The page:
Why are museums still keeping stolen African artefacts? – Ciku Kimeria

Ciku Kimeria’s article delves into the contentious issue of museums justifying the retention of stolen African artefacts, highlighting the moral and legal dilemmas surrounding cultural restitution. From hidden Ethiopian treasures in the British Museum to legal hurdles in returning looted assets, Kimeria calls for a shift in focus towards when and how these artefacts should be repatriated. With grassroots movements and government initiatives gaining momentum, the global dialogue on cultural heritage restitution is intensifying, challenging museums to reckon with the past and engage in meaningful restitution efforts.

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By Ciku Kimeria

If I want to see a wide array of African artifacts, my best bet is to apply for a Schengen or UK visa and catch a $1,000 flight from Nairobi to Europe or Britain, where the majority of Africa’s material cultural legacy is found. As much as 90% of Sub-Saharan Africa’s cultural artifacts are outside of the continent, according to a 2018 report commissioned by French President Emmanuel Macron. A significant share is indeed housed in European and British museums.

Even after making a trip to London, one set of treasures I definitely will not get to see are some Ethiopian altar tablets that have been hidden in a sealed room in the British Museum for the past 150 years. The institution is under investigation by the UK’s information watchdog over allegations that it failed to disclose key details about the tablets in response to a freedom of information request in August 2023.

Looted during the 1868 Battle of Magdala, the tablets symbolically represent the ark of the covenant for the Ethiopian Orthodox Church. They were part of a large number of items seized during the colonial conquest. Many artifacts from the battle have not been returned to Ethiopia, though there have been several requests from the country since 2019 and discussions are ongoing.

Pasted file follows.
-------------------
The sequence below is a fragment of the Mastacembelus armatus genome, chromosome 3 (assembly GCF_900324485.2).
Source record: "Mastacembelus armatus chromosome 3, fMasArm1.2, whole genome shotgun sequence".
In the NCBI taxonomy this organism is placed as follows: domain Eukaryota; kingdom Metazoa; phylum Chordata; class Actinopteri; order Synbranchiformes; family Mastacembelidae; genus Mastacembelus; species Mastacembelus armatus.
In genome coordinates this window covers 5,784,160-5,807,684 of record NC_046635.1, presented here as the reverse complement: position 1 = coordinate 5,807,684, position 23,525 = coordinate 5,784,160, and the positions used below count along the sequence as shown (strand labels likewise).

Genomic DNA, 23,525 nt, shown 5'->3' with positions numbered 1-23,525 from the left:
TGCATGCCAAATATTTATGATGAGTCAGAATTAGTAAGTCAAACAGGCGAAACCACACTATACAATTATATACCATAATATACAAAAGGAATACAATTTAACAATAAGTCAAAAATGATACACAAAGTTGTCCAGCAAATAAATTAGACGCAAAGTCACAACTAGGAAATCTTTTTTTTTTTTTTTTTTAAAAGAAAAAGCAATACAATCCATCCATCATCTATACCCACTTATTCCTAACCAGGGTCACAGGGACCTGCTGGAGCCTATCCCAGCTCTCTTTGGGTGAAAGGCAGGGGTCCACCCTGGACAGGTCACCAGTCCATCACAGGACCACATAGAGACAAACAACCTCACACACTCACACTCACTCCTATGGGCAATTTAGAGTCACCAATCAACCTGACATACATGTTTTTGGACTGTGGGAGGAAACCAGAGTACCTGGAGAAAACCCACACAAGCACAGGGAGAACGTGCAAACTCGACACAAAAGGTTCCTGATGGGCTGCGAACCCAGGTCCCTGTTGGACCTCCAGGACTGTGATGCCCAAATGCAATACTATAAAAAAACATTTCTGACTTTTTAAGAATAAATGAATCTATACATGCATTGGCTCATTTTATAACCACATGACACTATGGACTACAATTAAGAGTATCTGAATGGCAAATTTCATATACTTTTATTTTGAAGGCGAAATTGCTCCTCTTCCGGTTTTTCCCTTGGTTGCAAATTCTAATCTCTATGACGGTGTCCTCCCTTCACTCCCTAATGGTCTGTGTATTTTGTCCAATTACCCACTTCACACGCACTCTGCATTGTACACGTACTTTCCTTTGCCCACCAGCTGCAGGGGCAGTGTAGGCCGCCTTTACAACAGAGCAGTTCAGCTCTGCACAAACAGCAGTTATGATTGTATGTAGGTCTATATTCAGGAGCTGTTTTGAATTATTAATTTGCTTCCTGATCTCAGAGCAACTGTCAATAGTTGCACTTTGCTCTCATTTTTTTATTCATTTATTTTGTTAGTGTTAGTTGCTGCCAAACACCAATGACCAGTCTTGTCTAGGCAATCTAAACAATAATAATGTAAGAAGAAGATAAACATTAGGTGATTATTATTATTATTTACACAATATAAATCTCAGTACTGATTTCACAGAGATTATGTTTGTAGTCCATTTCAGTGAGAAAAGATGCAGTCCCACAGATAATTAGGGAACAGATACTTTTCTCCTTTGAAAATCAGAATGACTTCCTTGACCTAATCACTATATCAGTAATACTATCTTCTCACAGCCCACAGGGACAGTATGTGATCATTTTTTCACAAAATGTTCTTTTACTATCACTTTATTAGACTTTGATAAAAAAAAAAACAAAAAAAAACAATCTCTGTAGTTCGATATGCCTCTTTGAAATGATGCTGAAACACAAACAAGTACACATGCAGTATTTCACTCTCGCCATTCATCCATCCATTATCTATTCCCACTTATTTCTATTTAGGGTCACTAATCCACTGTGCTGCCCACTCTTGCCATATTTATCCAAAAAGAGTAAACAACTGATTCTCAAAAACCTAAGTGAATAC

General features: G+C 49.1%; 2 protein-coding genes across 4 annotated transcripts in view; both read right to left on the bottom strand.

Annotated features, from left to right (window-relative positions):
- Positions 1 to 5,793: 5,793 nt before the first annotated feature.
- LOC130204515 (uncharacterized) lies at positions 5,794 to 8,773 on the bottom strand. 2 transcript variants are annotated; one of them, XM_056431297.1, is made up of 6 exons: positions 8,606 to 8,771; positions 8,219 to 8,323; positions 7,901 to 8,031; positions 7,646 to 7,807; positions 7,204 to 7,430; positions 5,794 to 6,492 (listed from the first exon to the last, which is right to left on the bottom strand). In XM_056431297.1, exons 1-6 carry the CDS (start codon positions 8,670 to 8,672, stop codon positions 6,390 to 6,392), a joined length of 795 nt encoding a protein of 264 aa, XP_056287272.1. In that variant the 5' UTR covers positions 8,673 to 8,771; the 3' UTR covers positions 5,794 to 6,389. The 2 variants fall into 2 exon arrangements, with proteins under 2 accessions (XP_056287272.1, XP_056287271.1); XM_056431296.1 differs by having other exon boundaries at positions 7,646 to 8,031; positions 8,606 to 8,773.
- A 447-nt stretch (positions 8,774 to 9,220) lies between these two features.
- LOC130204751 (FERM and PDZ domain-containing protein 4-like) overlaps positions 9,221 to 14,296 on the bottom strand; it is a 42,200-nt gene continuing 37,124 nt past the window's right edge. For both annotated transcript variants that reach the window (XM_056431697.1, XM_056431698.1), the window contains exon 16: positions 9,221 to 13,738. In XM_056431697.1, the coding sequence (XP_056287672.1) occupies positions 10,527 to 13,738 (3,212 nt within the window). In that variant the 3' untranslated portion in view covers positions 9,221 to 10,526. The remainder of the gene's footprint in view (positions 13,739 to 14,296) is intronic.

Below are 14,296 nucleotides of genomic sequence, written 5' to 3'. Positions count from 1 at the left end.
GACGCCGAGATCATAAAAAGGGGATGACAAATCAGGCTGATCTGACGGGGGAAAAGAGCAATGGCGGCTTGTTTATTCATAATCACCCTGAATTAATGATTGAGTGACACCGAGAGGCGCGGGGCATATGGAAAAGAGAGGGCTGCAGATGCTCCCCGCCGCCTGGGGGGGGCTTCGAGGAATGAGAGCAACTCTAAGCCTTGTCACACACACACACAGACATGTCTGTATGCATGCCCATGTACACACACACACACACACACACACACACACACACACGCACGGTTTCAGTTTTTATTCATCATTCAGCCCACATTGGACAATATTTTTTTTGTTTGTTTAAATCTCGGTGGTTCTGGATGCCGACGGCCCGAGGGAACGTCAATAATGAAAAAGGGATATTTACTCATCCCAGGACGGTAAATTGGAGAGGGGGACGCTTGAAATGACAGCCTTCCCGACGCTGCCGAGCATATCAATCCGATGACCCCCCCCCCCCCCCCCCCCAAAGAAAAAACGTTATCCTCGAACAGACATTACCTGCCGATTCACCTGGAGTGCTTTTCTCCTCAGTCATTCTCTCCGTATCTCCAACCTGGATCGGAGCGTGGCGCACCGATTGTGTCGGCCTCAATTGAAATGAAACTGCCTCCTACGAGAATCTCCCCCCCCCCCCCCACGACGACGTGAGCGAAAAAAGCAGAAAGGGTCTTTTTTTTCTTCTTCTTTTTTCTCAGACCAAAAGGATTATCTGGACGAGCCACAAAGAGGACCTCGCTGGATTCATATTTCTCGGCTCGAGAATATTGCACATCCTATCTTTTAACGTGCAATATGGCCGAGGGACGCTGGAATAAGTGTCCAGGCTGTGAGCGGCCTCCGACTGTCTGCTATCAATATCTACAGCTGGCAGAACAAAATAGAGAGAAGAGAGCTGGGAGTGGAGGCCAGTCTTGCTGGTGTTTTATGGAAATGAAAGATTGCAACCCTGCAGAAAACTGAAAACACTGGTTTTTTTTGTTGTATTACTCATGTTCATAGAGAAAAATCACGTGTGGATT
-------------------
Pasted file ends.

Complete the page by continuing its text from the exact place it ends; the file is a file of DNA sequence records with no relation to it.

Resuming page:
These tablets represent the latest controversy in the debate over European museums keeping African artifacts, most of which were seized from the continent during colonial times through questionable and often violent means. In this case, the altar tablets have never been on display and are considered so sacred that even the museum’s curators and trustees don’t have permission to see them. There’s simply no good reason why they should remain languishing in a sealed room rather than be returned to their country of origin.

On a moral ground, the restitution debate is easy. Why should communities that were dispossessed of their cultural legacy, sometimes quite violently, have to prove they are deserving of objects that they never chose to leave their shores?

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Opponents of restitution of looted assets, of course, claim that Europe is doing a great service to the world by preserving these artifacts centrally, that these treasures wouldn’t be cared for properly if they were to be returned, that the ways by which the West came to possess such items should stay in the past. It’s hard to believe, however, that an institution that recently acknowledged the yearslong theft of more than 1,500 objects from its collections is the safest place to hold African artifacts.